What makes this circumstance even more monumental is other tech-giants are weighing in on the matter because this isn’t just about Apple vs the FBI; it’s about smartphone users having their rights to privacy and unintentionally opening themselves up for attack.
Whistle-blower Edward Snowden, cross-platform messenger WhatsApp and even Apple’s biggest rival, Google have all declared their support for Apple’s stance against decrypting the device. Google CEO Sundar Pichai called Cook’s letter important and said:
“We know that law enforcement and intelligence agencies face significant challenges in protecting the public against crime and terrorism. We build secure products to keep your information safe and we give law enforcement access to data based on valid legal orders. But that’s wholly different than requiring companies to enable hacking of customer devices & data. Could be a troubling precedent.”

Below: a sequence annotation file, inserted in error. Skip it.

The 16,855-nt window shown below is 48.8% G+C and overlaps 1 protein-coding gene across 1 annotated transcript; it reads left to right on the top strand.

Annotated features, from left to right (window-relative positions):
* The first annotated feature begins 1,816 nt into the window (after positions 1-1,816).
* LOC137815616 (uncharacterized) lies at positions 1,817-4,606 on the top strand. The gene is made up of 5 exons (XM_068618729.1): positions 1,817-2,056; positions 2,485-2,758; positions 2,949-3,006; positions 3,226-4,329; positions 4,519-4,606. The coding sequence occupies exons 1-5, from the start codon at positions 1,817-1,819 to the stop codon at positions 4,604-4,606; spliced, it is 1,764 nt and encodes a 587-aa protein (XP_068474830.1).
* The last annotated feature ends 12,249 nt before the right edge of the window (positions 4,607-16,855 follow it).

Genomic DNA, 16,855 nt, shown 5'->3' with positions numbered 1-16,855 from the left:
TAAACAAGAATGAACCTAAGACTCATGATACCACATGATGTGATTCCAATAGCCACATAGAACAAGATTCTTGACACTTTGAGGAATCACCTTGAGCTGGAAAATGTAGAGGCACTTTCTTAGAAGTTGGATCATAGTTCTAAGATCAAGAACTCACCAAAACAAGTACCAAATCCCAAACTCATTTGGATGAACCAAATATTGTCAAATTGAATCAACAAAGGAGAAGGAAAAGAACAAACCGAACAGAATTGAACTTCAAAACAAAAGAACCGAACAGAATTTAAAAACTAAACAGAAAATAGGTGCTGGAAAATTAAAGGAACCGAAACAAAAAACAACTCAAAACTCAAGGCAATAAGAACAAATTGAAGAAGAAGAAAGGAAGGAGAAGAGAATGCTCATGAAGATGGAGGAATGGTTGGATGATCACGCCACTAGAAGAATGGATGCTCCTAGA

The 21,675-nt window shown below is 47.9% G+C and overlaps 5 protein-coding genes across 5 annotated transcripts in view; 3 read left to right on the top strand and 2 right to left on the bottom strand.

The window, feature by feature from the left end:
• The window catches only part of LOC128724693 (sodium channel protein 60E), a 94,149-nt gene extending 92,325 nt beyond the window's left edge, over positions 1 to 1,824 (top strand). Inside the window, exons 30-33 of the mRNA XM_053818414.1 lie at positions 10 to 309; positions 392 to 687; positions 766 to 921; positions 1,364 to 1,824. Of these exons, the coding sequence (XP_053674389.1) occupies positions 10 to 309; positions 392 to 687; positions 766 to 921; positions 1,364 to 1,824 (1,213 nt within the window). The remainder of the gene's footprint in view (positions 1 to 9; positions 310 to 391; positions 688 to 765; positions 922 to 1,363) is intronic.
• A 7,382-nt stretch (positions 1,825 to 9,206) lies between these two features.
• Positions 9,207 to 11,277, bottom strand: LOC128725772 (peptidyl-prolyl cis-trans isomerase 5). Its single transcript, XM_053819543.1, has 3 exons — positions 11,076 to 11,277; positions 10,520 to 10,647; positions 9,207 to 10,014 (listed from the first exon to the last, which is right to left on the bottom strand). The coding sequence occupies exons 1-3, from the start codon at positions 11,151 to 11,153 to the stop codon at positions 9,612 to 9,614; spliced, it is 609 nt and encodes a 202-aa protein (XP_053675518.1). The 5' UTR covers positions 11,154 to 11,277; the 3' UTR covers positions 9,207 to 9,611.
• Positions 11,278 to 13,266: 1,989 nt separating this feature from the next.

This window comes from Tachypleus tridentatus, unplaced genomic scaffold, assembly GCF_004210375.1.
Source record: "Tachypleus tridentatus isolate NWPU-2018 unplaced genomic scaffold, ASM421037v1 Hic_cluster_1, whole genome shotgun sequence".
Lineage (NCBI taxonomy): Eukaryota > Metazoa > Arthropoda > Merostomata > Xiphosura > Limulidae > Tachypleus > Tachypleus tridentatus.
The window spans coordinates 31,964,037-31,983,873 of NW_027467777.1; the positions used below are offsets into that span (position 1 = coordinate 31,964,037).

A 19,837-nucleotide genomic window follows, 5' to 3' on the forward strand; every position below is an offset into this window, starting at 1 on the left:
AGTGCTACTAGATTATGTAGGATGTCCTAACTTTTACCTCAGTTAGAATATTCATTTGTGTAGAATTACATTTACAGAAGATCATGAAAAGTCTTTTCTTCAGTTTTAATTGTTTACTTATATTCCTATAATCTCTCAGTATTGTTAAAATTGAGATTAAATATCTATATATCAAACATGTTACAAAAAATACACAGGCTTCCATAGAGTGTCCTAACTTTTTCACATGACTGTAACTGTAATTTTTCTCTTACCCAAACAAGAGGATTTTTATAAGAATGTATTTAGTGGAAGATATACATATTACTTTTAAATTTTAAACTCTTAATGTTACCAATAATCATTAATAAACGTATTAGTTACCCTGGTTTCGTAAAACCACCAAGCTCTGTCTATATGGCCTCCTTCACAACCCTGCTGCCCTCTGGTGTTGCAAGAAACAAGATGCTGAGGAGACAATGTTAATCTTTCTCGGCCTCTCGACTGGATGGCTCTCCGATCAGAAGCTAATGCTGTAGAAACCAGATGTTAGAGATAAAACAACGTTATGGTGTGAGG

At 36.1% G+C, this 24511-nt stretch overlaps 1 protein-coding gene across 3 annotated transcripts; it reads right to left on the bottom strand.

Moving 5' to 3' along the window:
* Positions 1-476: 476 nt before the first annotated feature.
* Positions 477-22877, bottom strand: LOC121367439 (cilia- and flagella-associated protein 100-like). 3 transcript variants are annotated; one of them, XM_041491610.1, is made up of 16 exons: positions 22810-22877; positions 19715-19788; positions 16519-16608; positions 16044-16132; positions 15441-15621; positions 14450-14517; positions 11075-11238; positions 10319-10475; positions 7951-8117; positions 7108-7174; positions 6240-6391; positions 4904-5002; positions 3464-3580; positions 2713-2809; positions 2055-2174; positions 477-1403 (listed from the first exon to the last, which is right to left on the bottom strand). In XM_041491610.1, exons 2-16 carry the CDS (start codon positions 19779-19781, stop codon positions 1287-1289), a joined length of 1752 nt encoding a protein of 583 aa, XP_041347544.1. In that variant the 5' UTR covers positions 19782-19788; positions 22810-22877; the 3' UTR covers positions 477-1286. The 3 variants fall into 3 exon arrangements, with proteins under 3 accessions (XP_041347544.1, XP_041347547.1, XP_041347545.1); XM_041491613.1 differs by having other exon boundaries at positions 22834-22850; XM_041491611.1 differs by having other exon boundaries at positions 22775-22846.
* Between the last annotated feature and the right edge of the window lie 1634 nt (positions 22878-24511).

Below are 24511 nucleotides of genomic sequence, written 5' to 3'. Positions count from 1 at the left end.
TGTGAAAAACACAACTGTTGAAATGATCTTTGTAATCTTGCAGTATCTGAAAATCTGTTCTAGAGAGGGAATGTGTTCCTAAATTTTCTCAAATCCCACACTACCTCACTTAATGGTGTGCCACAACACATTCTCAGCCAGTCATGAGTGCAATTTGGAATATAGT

What about the enterprise?
This issue transcends our normal hangups about having the right EMM solution that’s secure and will keep hackers out. BYOD is a way of corporate life and if Apple were to do this update, every single EMM solution would have to completely recalibrate to accommodate the new potential threat. All device level security would now be at risk because EMM vendors use iOS built-in encryption to build their solutions and with this new back door wide open, that all changes.